We’ve all heard a fair share of terrible ideas coming out of the Afghan war, but the extent of failed Information Operations (IO) — targeted military propaganda — is mind-boggling.
Tom Vanderbrooks of USA Today laid a few out in his recent report, titled plainly “Propaganda fails in Afghanistan,” based on a report he saw from the U.S. Army War College.
“Examples of failed efforts, according to the paper,” writes Vanderbrooks, “include a proposal to pay $US6,000 dowries to Afghan men to keep them off the battlefield — a scheme that could have cost $US4 billion.”
So the contractor who pitched this idea was hoping to play an expensive game of matchmaker with Afghanistan’s military-age males, erroneously concluding that their wives would keep them too busy to fight.
According to USA Today, the report concludes:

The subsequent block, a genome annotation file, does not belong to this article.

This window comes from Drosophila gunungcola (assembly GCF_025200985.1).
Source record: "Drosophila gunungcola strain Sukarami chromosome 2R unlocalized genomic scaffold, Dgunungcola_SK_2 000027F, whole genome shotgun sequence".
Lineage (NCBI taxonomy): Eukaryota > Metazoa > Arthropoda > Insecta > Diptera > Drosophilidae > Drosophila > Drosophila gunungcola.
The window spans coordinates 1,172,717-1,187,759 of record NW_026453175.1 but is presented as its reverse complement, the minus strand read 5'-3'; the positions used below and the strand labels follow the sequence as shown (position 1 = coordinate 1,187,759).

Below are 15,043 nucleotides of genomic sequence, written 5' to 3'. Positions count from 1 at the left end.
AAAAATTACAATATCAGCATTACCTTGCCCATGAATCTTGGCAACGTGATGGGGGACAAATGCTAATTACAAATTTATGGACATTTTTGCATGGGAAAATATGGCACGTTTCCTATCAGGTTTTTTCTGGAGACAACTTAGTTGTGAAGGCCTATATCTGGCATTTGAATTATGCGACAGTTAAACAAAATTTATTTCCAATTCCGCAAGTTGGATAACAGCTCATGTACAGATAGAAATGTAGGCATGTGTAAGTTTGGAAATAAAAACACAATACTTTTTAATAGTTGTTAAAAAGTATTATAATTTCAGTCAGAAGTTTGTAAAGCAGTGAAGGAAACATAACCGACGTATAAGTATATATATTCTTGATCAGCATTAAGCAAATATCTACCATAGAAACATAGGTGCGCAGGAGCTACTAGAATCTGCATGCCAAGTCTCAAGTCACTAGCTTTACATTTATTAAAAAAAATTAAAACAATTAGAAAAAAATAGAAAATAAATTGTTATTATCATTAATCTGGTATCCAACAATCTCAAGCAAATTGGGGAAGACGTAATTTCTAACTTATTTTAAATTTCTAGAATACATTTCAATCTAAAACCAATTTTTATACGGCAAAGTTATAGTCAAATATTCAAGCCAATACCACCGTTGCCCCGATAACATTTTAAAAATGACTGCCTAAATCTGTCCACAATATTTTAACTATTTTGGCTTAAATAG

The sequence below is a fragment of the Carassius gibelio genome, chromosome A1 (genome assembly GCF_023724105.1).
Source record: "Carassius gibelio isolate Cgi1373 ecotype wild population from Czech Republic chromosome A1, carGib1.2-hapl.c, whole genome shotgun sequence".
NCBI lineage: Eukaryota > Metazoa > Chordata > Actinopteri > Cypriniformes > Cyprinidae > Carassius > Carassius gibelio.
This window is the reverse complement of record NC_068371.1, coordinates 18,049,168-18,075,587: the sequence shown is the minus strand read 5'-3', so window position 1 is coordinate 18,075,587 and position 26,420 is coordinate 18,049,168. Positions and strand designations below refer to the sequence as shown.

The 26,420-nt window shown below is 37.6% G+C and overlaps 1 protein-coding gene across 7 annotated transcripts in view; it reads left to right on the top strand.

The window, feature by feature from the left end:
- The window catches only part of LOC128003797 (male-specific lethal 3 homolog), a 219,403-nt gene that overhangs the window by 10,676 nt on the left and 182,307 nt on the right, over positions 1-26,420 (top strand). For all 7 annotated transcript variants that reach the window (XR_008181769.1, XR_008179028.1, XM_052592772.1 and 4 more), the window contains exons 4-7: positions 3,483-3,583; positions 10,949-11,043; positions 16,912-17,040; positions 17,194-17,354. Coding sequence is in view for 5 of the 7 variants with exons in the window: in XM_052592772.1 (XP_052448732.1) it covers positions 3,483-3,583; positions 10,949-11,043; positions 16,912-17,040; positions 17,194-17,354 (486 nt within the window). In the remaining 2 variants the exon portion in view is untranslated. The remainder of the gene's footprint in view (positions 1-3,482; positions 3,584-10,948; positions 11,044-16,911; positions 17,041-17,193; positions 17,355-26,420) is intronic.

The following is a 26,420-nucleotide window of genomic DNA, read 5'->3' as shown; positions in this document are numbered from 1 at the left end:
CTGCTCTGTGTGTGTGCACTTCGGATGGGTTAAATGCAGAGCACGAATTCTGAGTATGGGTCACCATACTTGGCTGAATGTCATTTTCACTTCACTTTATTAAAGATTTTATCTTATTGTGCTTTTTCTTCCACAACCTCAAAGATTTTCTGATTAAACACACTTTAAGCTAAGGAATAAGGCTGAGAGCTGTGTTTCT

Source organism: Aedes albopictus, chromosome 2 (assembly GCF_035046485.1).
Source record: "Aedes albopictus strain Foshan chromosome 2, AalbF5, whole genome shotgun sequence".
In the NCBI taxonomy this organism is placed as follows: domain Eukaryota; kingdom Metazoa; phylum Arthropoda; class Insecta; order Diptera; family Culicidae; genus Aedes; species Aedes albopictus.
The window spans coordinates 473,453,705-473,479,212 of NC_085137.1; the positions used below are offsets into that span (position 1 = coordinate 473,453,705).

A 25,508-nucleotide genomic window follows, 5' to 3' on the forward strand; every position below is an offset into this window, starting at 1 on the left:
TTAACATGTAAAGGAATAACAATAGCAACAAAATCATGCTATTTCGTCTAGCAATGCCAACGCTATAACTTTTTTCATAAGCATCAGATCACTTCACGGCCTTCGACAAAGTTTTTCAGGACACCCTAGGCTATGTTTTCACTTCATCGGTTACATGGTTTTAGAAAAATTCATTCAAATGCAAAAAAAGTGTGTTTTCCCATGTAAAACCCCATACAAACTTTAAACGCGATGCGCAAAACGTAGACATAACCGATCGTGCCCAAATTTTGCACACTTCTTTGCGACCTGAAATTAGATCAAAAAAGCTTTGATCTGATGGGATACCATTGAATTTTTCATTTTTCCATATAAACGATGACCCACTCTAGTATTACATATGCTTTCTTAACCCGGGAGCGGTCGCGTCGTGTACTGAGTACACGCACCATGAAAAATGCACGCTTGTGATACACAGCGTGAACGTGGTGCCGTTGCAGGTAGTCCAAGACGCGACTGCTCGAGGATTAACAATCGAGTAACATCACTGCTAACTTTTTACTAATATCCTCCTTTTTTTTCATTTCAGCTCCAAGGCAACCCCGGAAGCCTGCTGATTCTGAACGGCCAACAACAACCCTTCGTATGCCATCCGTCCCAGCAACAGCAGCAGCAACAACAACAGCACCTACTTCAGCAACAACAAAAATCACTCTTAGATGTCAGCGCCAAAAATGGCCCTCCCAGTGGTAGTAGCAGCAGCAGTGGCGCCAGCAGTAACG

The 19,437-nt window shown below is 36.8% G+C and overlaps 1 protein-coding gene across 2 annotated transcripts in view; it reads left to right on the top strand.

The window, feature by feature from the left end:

[These proposals] “represent merely the tip of the iceberg: over the years, huge amounts of money have been spent on IO programs that are largely anchored in advertising and marketing style communication with little concurrent investment, it would appear, in detailed understanding of audiences and environments.”
Ideas like these show the fundamental disconnect between Afghan tribal culture and Western culture when it comes to military planning. Afghanistan’s rural population, comprised of close-knit family and village units, are not likely to respond to “advertising and marketing style communication.”
Further, bribes shouldn’t be relied upon to sway extremist militant ideologues. (At least in Iraq, the USG was paying the “Sons of Iraq” to fight Al Qaeda on the battlefield, rather than to abstain from fighting altogether.)
Nowhere was that disconnect more present than when Gen. Stanley McChrystal’s “Government in a Box” idea flopped.
The premise was to sweep out the Taliban and show up with a western style government — governor, police, military — comprised of native Afghans ready to go in place.
“Honestly, I don’t even know what the (Afghan National Police) do in some of these areas,” one Marine embedded police trainer told me. “These people have never seen anything like a uniformed cop. They’re tribal, they rely on their elders to govern.”
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